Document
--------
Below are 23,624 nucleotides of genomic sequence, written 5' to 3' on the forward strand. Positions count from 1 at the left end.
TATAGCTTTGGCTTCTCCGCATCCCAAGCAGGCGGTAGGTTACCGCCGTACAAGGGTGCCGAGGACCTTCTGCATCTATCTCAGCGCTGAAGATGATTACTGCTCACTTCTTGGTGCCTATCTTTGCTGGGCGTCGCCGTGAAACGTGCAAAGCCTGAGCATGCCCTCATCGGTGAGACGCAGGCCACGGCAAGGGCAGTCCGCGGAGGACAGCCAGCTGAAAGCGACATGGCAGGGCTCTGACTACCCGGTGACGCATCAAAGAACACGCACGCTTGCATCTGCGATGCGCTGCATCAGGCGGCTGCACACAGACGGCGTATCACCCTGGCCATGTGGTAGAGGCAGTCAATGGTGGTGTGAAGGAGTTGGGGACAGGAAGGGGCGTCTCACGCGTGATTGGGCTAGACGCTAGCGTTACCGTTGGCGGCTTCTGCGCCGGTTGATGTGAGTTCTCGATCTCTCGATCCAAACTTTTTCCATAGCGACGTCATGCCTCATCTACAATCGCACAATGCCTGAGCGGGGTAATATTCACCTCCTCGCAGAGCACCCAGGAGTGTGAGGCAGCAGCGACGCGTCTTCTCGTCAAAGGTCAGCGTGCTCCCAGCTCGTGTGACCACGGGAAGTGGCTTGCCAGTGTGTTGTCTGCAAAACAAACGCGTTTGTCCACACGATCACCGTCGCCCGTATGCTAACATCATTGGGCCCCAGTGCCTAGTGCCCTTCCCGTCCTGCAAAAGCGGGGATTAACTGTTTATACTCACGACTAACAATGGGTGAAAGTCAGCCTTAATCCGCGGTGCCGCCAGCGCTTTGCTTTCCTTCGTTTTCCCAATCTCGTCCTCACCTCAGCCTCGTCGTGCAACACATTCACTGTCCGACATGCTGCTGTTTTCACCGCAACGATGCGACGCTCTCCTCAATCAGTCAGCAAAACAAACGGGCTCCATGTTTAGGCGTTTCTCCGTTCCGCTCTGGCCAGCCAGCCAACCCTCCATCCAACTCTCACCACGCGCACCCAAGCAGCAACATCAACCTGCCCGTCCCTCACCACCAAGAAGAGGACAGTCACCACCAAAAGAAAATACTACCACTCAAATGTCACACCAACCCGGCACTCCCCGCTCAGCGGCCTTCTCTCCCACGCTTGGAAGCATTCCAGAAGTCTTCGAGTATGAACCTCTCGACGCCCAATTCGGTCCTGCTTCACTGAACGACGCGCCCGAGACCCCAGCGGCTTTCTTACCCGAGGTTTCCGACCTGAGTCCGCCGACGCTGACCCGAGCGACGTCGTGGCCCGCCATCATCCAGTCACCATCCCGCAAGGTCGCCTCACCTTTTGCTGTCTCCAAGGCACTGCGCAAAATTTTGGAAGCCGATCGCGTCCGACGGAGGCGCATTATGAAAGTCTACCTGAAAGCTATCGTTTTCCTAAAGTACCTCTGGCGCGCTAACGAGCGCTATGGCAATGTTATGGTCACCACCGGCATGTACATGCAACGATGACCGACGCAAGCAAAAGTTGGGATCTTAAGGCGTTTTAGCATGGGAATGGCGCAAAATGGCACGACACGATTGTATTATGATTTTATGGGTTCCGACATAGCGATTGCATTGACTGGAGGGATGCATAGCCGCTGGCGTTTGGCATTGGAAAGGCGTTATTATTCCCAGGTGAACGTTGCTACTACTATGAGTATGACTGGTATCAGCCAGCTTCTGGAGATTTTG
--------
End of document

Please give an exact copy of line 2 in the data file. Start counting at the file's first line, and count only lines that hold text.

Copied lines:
TATAGCTTTGGCTTCTCCGCATCCCAAGCAGGCGGTAGGTTACCGCCGTACAAGGGTGCCGAGGACCTTCTGCATCTATCTCAGCGCTGAAGATGATTACTGCTCACTTCTTGGTGCCTATCTTTGCTGGGCGTCGCCGTGAAACGTGCAAAGCCTGAGCATGCCCTCATCGGTGAGACGCAGGCCACGGCAAGGGCAGTCCGCGGAGGACAGCCAGCTGAAAGCGACATGGCAGGGCTCTGACTACCCGGTGACGCATCAAAGAACACGCACGCTTGCATCTGCGATGCGCTGCATCAGGCGGCTGCACACAGACGGCGTATCACCCTGGCCATGTGGTAGAGGCAGTCAATGGTGGTGTGAAGGAGTTGGGGACAGGAAGGGGCGTCTCACGCGTGATTGGGCTAGACGCTAGCGTTACCGTTGGCGGCTTCTGCGCCGGTTGATGTGAGTTCTCGATCTCTCGATCCAAACTTTTTCCATAGCGACGTCATGCCTCATCTACAATCGCACAATGCCTGAGCGGGGTAATATTCACCTCCTCGCAGAGCACCCAGGAGTGTGAGGCAGCAGCGACGCGTCTTCTCGTCAAAGGTCAGCGTGCTCCCAGCTCGTGTGACCACGGGAAGTGGCTTGCCAGTGTGTTGTCTGCAAAACAAACGCGTTTGTCCACACGATCACCGTCGCCCGTATGCTAACATCATTGGGCCCCAGTGCCTAGTGCCCTTCCCGTCCTGCAAAAGCGGGGATTAACTGTTTATACTCACGACTAACAATGGGTGAAAGTCAGCCTTAATCCGCGGTGCCGCCAGCGCTTTGCTTTCCTTCGTTTTCCCAATCTCGTCCTCACCTCAGCCTCGTCGTGCAACACATTCACTGTCCGACATGCTGCTGTTTTCACCGCAACGATGCGACGCTCTCCTCAATCAGTCAGCAAAACAAACGGGCTCCATGTTTAGGCGTTTCTCCGTTCCGCTCTGGCCAGCCAGCCAACCCTCCATCCAACTCTCACCACGCGCACCCAAGCAGCAACATCAACCTGCCCGTCCCTCACCACCAAGAAGAGGACAGTCACCACCAAAAGAAAATACTACCACTCAAATGTCACACCAACCCGGCACTCCCCGCTCAGCGGCCTTCTCTCCCACGCTTGGAAGCATTCCAGAAGTCTTCGAGTATGAACCTCTCGACGCCCAATTCGGTCCTGCTTCACTGAACGACGCGCCCGAGACCCCAGCGGCTTTCTTACCCGAGGTTTCCGACCTGAGTCCGCCGACGCTGACCCGAGCGACGTCGTGGCCCGCCATCATCCAGTCACCATCCCGCAAGGTCGCCTCACCTTTTGCTGTCTCCAAGGCACTGCGCAAAATTTTGGAAGCCGATCGCGTCCGACGGAGGCGCATTATGAAAGTCTACCTGAAAGCTATCGTTTTCCTAAAGTACCTCTGGCGCGCTAACGAGCGCTATGGCAATGTTATGGTCACCACCGGCATGTACATGCAACGATGACCGACGCAAGCAAAAGTTGGGATCTTAAGGCGTTTTAGCATGGGAATGGCGCAAAATGGCACGACACGATTGTATTATGATTTTATGGGTTCCGACATAGCGATTGCATTGACTGGAGGGATGCATAGCCGCTGGCGTTTGGCATTGGAAAGGCGTTATTATTCCCAGGTGAACGTTGCTACTACTATGAGTATGACTGGTATCAGCCAGCTTCTGGAGATTTTG